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Commerce Seeks Comments By November 12 On Rare-Earth Magnet Section 232 Investigation

The Department of Commerce (Commerce) has initiated an investigation under Section 232 of the Trade Expansion Act of 1962 on neodymium-iron-boron permanent magnets (neodymium magnets) to determine the effect of imports on the national security. Past Section 232 investigations have resulted in tariffs and quotas, for example, on steel and aluminum products. Users of neodymium magnets should ensure that their positions are heard and file any comments by November 12, 2021.

Products and industries likely affected by this investigation include fighter aircraft, electric vehicles, missile guidance systems, EV batteries, renewable energy, and electronics.

Neodymium Magnets in National Security Systems and Civilian Products

Neodymium magnets are a strong, compact permanent magnet made of an alloy of neodymium, iron, and boron (Nd2Fe14B). They are the strongest type of rare-earth magnet and used in numerous applications. In its press release, Commerce explained that "(c)ritical national security systems rely on (neodymium magnets), including fighter aircraft and missile guidance systems." In addition to these national security systems, neodymium magnets are used in civilian products such as electric vehicles, electric power steering, electric motors, wind turbines, computer hard drives, audio equipment, and MRI devices. Any action regarding imports of neodymium magnets will affect both national security and civilian uses of this product.

Section 232 Investigations Can Result In Tariffs Or Quotas

This Section 232 investigation will determine the effect of neodymium magnets on the national security of the U.S. During the investigation, the Secretary of Commerce will determine whether neodymium magnets are entering the country in such quantities or under such circumstances as to threaten to impair national security. If Commerce determines that these imports represent such a threat, the Secretary of Commerce will advise the President of these findings and offer recommendations to address them.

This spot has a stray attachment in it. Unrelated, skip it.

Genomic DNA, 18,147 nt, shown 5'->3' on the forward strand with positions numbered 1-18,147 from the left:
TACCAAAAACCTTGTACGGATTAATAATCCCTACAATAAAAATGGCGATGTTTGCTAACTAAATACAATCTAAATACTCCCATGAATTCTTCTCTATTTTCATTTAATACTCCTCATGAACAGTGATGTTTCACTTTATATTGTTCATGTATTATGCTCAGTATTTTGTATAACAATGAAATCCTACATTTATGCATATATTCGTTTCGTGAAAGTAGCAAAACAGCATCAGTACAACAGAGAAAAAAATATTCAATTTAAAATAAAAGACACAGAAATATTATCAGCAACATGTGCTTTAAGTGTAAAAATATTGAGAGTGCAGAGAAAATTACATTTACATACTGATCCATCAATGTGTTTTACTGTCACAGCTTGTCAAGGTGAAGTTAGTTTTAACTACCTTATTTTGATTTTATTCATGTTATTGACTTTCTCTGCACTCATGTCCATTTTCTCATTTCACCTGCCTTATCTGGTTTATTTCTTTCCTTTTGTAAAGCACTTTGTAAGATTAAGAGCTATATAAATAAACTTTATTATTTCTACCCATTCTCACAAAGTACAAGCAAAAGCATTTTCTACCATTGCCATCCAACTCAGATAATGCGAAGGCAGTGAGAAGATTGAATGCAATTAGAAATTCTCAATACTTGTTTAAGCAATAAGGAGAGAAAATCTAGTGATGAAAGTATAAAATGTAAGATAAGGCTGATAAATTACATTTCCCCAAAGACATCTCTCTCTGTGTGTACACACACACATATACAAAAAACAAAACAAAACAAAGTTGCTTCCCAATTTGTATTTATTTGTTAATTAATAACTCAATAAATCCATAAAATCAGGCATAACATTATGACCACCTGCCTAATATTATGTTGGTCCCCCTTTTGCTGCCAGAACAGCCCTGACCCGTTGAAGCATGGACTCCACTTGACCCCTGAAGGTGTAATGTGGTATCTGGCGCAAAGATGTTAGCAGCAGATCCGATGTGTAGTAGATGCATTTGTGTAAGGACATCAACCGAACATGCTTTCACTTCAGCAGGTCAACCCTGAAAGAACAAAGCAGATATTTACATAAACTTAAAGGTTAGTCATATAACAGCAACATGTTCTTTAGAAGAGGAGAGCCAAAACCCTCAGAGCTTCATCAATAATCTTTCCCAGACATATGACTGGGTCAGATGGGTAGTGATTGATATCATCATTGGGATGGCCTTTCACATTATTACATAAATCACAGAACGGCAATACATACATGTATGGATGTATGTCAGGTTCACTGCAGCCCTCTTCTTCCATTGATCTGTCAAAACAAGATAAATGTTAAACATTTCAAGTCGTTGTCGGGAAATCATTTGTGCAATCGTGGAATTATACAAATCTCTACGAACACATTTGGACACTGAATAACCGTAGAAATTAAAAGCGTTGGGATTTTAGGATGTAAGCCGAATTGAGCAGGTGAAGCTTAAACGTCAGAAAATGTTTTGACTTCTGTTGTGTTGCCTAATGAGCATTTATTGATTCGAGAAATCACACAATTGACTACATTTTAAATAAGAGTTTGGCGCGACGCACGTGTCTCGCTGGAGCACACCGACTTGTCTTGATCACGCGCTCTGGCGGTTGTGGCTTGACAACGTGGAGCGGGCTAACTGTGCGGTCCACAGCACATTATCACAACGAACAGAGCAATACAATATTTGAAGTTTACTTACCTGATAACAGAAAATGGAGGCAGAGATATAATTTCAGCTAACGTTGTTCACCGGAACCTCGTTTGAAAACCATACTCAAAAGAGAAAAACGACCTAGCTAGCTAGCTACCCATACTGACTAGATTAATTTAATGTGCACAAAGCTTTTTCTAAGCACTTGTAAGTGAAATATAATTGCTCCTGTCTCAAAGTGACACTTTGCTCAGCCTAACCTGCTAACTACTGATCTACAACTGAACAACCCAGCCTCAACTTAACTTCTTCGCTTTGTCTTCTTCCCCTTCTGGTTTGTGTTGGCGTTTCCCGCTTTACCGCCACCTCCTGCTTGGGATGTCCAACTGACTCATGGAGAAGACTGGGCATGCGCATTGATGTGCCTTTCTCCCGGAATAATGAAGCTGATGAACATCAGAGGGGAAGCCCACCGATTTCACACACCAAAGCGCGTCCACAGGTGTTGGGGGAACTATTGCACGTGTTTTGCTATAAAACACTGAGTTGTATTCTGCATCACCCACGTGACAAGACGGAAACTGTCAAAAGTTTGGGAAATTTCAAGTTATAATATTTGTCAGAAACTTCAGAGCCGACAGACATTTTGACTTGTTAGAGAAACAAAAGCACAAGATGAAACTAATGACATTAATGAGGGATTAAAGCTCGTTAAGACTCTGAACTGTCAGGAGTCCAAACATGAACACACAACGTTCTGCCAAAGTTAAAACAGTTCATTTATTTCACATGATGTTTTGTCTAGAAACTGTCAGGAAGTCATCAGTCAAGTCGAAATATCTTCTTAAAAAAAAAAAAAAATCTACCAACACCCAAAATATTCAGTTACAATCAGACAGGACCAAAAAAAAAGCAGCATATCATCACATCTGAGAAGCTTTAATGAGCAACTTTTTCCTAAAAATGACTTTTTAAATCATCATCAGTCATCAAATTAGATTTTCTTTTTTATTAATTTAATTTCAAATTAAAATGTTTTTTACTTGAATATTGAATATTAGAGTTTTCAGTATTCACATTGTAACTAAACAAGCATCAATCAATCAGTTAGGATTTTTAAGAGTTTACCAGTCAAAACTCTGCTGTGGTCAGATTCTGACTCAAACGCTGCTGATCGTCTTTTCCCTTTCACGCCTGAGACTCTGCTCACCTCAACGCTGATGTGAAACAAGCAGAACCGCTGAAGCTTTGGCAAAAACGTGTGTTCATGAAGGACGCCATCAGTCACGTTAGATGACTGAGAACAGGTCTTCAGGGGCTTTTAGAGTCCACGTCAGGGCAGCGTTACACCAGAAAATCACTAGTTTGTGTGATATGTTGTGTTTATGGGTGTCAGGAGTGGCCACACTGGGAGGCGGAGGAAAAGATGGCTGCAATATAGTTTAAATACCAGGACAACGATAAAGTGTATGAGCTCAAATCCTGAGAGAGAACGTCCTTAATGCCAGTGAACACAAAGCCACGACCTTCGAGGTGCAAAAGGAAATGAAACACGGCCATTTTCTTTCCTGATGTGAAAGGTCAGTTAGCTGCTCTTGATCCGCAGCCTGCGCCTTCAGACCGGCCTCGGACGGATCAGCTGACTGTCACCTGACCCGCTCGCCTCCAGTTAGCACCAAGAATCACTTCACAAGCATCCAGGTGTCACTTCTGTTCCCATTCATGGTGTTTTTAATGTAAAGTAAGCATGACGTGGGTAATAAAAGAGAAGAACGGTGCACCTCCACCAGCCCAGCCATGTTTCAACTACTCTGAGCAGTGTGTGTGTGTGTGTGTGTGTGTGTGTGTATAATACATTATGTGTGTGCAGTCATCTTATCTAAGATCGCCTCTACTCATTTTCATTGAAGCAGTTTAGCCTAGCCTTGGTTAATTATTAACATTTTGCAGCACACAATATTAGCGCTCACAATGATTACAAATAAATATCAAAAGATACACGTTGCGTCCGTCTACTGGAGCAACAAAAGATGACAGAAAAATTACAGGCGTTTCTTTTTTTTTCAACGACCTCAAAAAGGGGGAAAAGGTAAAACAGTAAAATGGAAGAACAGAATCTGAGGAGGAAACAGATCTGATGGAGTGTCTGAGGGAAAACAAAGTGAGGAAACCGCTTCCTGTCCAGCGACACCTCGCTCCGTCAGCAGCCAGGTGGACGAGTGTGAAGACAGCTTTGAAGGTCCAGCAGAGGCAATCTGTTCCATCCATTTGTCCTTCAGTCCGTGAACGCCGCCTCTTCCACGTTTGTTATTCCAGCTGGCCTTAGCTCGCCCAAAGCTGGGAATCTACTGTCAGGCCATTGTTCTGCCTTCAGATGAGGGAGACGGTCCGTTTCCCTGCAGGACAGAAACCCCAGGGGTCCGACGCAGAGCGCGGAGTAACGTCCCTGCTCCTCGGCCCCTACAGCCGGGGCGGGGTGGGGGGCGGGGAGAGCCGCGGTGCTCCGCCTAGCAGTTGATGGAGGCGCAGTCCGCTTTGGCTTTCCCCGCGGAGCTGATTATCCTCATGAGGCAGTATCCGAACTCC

The President can concur or not with the Secretary's recommendations and take action to adjust the imports of neodymium magnets and their derivatives or take other non-trade-related actions. Recommendations from past Section 232 reports have included tariffs, quotas, stockpile expansion, domestic initiatives, and multilateral negotiations.

Commerce has invited interested parties to submit written comments, data, analyses, or other information to the Bureau of Industry and Security by November 12, 2021. Users of neodymium magnets should participate in the investigation and ensure that their positions are heard.

Please contact P. Lee Smith, of Baker Donelson's International Trade and National Security practice, with any questions or for further information.

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